Monday, 22 October 2012

Some Android apps have serious SSL vulnerabilities, researchers say

A team of researchers from two German universities has released a study asserting that many of the most popular free apps available through the Google Play store may be vulnerable to man-in-the-middle attacks -- seriously threatening user privacy.

RELATED: The 10 most common mobile security problems and how you can fight them

The researchers, from the Universities of Hannover and Marburg, studied the 13,500 most popular free apps on the Play store for SSL and TLS vulnerabilities. They found that 1,074 of the applications "contain SSL specific code that either accepts all certificates or all hostnames for a certificate and thus are potentially vulnerable to MITM attacks," according to a summary posted online.

Additionally, the scientists performed a manual audit of 100 apps for a more definitive look at potential security issues, finding that 41 were open to man-in-the-middle attacks because of SSL vulnerabilities. They said that the vulnerable apps could be exploited, allowing an attacker to steal highly sensitive usernames and passwords for Facebook, WordPress, Twitter, Google, Yahoo and even online banking accounts, among others.

Similar vulnerabilities, the team added, could be used to manipulate antivirus software on the phone, changing definitions to include benign apps or ensure that malicious ones are ignored.

"The cumulative install base of the apps with confirmed vulnerabilities against MITM attacks lies between 39.5 million and 185 million users, according to Google's Play Market. Actually Google's Play Market does not give a precise number of installs, instead giving a range. The actual number is likely to be larger, since alternative app markets for Android also contribute to the install base," the researchers wrote.

According to the H-Online, the team plans to make the code analysis tool it developed for the research public "in the near future."

Monday, 1 October 2012

Adobe Revokes Certificates Following Server Compromise

Adobe is in the process of revoking certain digital certificates after discovering two malicious utilities signed by valid Adobe certs. 

Adobe's senior director of security Brad Arkin, wrote in a blog post that attackers had compromised an Adobe build server (and not the certificates themselves) that was able to make code signing requests to Adobe's actual code signing service.

The breach occurred on July 10, so any certs signed with the impacted key from then until October 4 will be revoked, Arkin wrote.  

Adobe Downplays Impact
"This only affects the Adobe software signed with the impacted certificate that runs on the Windows platform and three Adobe AIR applications [Adobe Muse, Adobe Story AIR, and] that run on both Windows and Macintosh. The revocation does not impact any other Adobe software for Macintosh or other platforms," he said. 

So far, Adobe has found only two malicious utilities, pwdump7 v7.1 and myGeeksmail.dll, bearing the certificates. Adobe told Securityweek that "the evidence indicates that the certificate was not used to sign widespread malware."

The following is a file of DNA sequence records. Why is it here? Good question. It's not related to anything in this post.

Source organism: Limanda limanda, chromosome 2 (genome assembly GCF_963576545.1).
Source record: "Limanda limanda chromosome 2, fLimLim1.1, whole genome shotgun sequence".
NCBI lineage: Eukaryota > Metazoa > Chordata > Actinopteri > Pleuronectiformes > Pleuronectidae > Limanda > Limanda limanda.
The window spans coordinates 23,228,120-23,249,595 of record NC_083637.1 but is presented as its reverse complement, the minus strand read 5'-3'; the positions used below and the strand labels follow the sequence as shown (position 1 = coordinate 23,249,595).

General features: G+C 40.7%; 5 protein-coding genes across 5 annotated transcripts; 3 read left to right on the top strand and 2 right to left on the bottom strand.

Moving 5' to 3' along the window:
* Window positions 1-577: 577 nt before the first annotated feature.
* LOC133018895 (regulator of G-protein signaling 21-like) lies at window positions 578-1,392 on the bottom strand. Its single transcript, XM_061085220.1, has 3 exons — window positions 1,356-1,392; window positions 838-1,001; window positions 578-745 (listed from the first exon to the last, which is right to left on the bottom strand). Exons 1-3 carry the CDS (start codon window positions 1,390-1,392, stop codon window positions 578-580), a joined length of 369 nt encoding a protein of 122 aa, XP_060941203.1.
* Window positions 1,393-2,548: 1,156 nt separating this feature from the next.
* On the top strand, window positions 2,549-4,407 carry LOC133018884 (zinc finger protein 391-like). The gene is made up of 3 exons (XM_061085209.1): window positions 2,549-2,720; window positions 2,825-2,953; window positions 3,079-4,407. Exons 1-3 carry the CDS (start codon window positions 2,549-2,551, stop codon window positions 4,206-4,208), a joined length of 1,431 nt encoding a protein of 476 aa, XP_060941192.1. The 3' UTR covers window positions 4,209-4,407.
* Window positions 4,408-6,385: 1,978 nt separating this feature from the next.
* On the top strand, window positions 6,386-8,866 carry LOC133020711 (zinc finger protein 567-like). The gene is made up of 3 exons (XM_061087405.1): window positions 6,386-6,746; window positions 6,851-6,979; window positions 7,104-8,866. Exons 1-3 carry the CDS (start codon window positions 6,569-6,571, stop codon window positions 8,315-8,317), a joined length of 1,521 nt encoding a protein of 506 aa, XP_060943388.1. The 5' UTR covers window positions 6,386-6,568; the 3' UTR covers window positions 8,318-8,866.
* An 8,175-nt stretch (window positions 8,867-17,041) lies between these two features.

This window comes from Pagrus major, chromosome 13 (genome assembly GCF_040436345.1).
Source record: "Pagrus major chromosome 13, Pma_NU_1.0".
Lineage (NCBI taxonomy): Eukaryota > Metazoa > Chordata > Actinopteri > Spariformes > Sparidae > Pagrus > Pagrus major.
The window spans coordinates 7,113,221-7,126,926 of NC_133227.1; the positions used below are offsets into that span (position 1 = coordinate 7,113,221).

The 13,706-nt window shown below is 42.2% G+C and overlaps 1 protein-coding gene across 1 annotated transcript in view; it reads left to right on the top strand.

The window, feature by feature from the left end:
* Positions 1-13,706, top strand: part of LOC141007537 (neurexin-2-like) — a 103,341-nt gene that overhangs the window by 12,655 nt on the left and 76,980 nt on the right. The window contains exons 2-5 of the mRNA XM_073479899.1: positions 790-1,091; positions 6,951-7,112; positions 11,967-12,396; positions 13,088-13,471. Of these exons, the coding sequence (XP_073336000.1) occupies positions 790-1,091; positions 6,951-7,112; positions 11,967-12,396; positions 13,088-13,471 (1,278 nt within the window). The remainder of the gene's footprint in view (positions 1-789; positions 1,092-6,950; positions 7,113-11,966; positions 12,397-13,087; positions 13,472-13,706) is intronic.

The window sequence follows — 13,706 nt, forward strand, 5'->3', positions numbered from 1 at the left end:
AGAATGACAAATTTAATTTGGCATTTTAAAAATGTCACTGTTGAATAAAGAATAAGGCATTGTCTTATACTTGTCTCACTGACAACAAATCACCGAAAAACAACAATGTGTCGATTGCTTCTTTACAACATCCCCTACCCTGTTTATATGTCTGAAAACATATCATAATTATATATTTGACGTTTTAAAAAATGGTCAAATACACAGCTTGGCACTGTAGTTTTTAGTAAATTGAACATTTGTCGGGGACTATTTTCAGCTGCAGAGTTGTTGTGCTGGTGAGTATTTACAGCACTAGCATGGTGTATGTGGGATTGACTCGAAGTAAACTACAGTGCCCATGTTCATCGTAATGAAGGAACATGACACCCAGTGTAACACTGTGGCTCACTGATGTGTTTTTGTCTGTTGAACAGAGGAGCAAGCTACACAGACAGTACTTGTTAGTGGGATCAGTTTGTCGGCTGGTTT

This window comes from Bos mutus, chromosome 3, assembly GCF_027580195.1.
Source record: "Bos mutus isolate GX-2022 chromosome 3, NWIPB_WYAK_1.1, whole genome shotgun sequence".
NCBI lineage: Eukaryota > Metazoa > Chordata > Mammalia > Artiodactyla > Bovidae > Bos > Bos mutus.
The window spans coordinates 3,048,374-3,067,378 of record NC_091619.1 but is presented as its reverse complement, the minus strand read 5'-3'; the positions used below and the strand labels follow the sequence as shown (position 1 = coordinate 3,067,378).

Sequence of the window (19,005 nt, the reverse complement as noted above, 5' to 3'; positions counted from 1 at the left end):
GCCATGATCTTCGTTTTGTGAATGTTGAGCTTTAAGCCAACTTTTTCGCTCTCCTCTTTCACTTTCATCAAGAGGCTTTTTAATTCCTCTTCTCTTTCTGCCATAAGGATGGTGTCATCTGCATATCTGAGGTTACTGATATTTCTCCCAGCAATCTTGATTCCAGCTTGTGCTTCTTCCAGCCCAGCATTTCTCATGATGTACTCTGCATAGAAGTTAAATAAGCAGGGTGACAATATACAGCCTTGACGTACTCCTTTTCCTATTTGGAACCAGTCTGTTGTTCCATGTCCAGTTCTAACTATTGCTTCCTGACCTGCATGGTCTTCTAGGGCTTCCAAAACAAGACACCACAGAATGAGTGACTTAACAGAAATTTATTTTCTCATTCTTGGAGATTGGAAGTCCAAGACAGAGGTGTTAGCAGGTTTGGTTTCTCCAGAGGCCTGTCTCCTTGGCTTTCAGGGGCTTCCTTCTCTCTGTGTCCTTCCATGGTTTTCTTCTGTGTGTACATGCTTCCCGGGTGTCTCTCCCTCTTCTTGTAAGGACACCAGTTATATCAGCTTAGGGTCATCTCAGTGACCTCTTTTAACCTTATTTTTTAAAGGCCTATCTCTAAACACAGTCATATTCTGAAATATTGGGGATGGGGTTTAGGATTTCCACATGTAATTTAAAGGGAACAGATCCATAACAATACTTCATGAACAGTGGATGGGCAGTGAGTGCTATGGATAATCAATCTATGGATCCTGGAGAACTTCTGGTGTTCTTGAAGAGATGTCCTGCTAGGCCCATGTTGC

The Story's Not Over, Security Experts Say
But although the current scope is small, some security experts warn that the impact could be huge.

Kaspersky's Roel Schouwenberg questioned why Adobe had backdated the cert revocation to July 10, when the two malicious files were signed two weeks later.

"Is Adobe 100 percent confident no other malicious files were signed?" he asked. "We should view this as along the same lines as the RSA attack."

Furthermore, he said, no one knows who the attackers are really targetting. "So far nothing suggests that Adobe was the real target."

F-Secure's Sean Sullivan agreed that although "there's definitely no need to panic at this point" about getting infected by a stolen Adobe signature, we shouldn't move on too quickly.

"Being the build server, it makes one wonder if any developer computers have been compromised to allow code to be injected into Adobe's apps. Injecting a backdoor into Adobe's apps would be so much more valuable than spoofing its cert," he said.

In a statement, Paul Zimski of Lumension said that with the right certificates an attacker "could theoretically impersonate a legitimate software update, and spread malware payloads through these mechanisms."

"The installed software is going to think its downloading a valid update, but it’s actually a false update signed with a fraudulent, but real certificate. I’m not saying that’s what was done here, but this is the Holy Grail of what could happen."

The issue now, Zimski said, is where the attackers are going next.

Similarly Wes Miller, research VP at Directions on Microsoft, said the fact that attackers now have code signing certificate for code "from one of the most pervasive companies on the planet, and one that is constantly patching" means it will take quite a bit of time for Adobe to revoke the certificates on a global level. And in the meantime, "how large of a threat vector does this pose"

Adobe posted the malicious utilities on the Microsoft Active Protection Program (MAPP) so security vendors could detect and block them. At the moment, using an up-to-date anti-virus is your best bet, Schouwenberg said. 

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